[0042] Referring to FIG. 10, in one embodiment pump control system 20B includes fault control system 100B including vibration transducer 136 located in fault control 102, as described with reference to FIG. 613. Temperature transducers 161, 162 are mounted on the external surfaces of PMA 22 with signal conductors routed to fault control 102 without traversing through the housing. A single current transformer 160 is positioned in junction box 80 and electrically coupled to fault control 102. Fault control 102 is supported from adapter 40 and powered by controller power supply 166. Fault control 102 is configured to detect the speed of the motor (and pump) by analyzing the signal from CT 160 and to detect a phase loss or other faults by analyzing signals from vibration sensor 136 and temperature transducers 161, 162, as described below FIG. 11 illustrates vibration signals X, Y, and Z from vibration transducer 136, e.g. a 3-axis accelerometer mounted in fault control 102 As shown, the amplitudes of signals X and Z are about the same while the amplitude of signal Y is significantly larger, indicating the loss of a phase. In the present example, the vibration signal from one axis is more than twice as large as the average of the amplitudes from the other two axes, indicating the loss of a phase. The phase difference may be indicated when the amplitude difference exceeds a difference threshold, for example when the difference is more that 50% of the smallest amplitude. In one example, the temperature sensor coupled to pump section 52 is positioned at least 2 inches below the top of pump section 52, which provides a temperature signal that is more responsive than if the sensor were positioned higher and is therefore more suitable to indicate faults.

[0043] As indicated above, a plurality of PMAs may be connected to a common system.

The plurality of PMAs may each be driven by a motor drive or, alternatively, a motor drive may drive several PMAs. Referring to FIG. 12, a booster syste comprising a plurality of individually controlled PMAs 22A-22C is shown. The booster system is configured to increase the pressure of a liquid (e.g., water) being pumped through the system. Each of PMA 22A-22C includes a respective junction box (i.e., junction boxes 80A-80C) and a respective fault control (i.e., fault controls 102A- 102C). Each PMA 22A-22C is driven by a respective motor drive (i.e., motor drives 90A-90C). Motor drives 90A-90C draw power front a line voltage (e.g., power source 148). Fault controls 102A-102C are powered by a controller power supply 166, which also draws power from the line voltage. As such, controller power supply 166 may include suitable circuits configured to convert AC power from the line voltage to DC power for fault controls 102A-102C. Each fault control 102A-102C is mounted on its respective PMA 22A-22C to monitor for faults. If a fault is detected, an alarm signal is transmitted over alarm signal wires 104 to the corresponding motor drive 90A-90C. If the detected fault merits a shutdown of the motor, an emergency stop signal is also transmitted over stop/run control wires 106 to the corresponding motor drive 90A-90C. Controller power supply 166 may also be supplied power from one of the motor drives, and be configured to receive voltage in the range of 100-460 VAC while converting the AC voltage to 24 VDC, for example.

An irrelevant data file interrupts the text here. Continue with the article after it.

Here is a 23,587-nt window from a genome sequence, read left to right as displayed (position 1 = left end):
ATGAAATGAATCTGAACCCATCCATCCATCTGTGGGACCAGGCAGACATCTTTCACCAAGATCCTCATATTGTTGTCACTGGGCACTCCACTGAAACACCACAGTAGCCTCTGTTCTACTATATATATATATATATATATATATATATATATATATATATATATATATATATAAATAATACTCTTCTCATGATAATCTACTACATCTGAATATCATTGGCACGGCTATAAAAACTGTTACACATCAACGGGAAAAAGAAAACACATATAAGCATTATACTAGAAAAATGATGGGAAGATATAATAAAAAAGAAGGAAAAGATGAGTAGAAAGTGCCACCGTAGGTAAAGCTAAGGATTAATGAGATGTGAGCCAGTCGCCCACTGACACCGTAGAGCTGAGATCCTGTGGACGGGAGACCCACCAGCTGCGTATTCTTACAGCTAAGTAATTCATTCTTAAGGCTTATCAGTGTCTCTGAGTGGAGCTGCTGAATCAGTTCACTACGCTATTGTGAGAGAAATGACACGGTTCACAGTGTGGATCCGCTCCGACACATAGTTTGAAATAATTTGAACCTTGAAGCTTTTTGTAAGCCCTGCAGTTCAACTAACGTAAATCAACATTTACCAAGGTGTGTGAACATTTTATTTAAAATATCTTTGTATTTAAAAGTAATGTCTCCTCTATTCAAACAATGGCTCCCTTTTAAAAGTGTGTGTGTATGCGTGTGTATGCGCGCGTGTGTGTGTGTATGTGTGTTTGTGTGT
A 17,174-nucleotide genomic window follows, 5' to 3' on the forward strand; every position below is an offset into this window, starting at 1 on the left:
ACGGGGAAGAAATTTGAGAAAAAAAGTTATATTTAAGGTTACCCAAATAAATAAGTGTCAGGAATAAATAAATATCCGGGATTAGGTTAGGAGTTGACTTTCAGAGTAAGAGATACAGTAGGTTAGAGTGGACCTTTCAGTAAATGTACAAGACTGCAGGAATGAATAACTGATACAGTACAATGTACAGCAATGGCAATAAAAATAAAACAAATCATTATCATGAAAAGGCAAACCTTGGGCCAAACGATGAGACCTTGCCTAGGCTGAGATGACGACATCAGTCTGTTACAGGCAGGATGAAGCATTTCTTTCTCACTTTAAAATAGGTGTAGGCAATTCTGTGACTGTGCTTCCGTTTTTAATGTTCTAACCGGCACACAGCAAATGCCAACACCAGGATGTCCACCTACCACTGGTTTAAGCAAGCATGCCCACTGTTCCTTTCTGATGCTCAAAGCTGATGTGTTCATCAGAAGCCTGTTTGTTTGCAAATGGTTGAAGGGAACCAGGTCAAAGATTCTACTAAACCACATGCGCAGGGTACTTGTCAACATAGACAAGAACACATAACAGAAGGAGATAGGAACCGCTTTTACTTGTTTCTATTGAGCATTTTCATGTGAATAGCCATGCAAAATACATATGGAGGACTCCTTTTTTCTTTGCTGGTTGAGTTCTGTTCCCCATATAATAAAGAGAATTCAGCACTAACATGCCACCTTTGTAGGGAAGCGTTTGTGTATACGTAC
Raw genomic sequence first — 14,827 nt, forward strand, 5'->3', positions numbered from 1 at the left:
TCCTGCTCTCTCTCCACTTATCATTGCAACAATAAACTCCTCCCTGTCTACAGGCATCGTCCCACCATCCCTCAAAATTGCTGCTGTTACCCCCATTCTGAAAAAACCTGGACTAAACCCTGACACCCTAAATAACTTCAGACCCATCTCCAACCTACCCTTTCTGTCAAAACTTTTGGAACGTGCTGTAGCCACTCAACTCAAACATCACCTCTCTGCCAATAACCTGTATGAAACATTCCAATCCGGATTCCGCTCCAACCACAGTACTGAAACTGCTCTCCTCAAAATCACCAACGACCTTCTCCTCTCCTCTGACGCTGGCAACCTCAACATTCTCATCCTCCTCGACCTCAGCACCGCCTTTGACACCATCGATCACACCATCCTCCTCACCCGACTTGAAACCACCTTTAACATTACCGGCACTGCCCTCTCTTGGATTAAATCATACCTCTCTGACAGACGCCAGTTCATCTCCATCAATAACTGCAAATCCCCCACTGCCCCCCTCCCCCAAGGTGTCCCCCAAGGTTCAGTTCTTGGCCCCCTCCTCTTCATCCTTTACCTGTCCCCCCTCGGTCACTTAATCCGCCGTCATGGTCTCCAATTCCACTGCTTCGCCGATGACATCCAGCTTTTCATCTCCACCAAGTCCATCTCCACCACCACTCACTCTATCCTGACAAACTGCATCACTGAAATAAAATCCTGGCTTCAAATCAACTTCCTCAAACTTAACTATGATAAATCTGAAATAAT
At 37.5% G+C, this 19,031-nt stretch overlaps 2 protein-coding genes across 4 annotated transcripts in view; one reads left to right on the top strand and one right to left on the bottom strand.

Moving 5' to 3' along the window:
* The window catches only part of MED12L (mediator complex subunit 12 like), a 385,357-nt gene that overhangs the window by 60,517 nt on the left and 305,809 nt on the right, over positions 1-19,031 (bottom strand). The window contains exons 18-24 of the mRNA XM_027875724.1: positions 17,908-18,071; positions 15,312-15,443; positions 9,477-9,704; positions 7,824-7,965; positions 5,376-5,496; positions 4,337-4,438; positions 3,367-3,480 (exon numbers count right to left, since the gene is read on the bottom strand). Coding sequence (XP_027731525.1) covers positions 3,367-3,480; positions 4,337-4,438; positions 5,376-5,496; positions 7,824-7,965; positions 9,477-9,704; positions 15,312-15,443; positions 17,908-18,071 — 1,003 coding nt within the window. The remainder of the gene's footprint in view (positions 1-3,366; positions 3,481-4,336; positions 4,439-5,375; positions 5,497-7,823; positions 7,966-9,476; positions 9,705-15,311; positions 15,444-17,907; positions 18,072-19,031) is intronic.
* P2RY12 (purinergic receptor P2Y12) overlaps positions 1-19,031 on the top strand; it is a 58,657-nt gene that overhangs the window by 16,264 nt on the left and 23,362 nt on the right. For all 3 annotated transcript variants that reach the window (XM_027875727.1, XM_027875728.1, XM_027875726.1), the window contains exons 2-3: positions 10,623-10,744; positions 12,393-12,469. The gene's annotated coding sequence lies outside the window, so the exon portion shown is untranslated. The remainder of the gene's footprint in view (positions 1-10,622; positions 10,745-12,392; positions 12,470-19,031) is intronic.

[0044] Referring to FIG. 13, a booster system comprising a plurality of PMAs 22A-22C driven by a common motor drive 90 is provided. Each PMA 22A-22C includes a respective junction box (i.e., junction boxes 80A-80C) and a respective fault control (i.e., fault controls 102A- IQ2C). Common motor drive 90 draws power from a line voltage (e.g., power source 148), while fault controls 102A-102C are powered by a controller power supply 166. Fault controls 102A-102C are electrically connected to common motor drive 90 through a respective circuit breaker (i.e., circuit breakers 168A-168C) that sits intermediate to common motor drive 90 and PMAs 22A-22C. Each fault control 102A-102C is mounted on its respective PMA 22A-22C to monitor for faults. If a fault is detected, an alarm signal is transmitted over a respective alarm signal wire (i.e., alarm signal wires 104A-104C) to common motor drive 90 If the detected fault merits a shutdown of the motor, an emergency stop signal is also transmitted over stop/run control wires 106 to the corresponding circuit breaker 168A-168C.

[0045] Referring first to FIG. 14, a front view of fault control 102 shows a panel 200 that includes a dip switch 202, a power supply connector 204, a Modbus connector 206, an alarm signal connector 208, a stop/run signal connector 210, temperature signal connectors 212, 214, a CT signal connector 216, an auxiliary signal connector 218, a reset switch 220, a Universal Serial Bus (USB) port 222, and LEDs 134.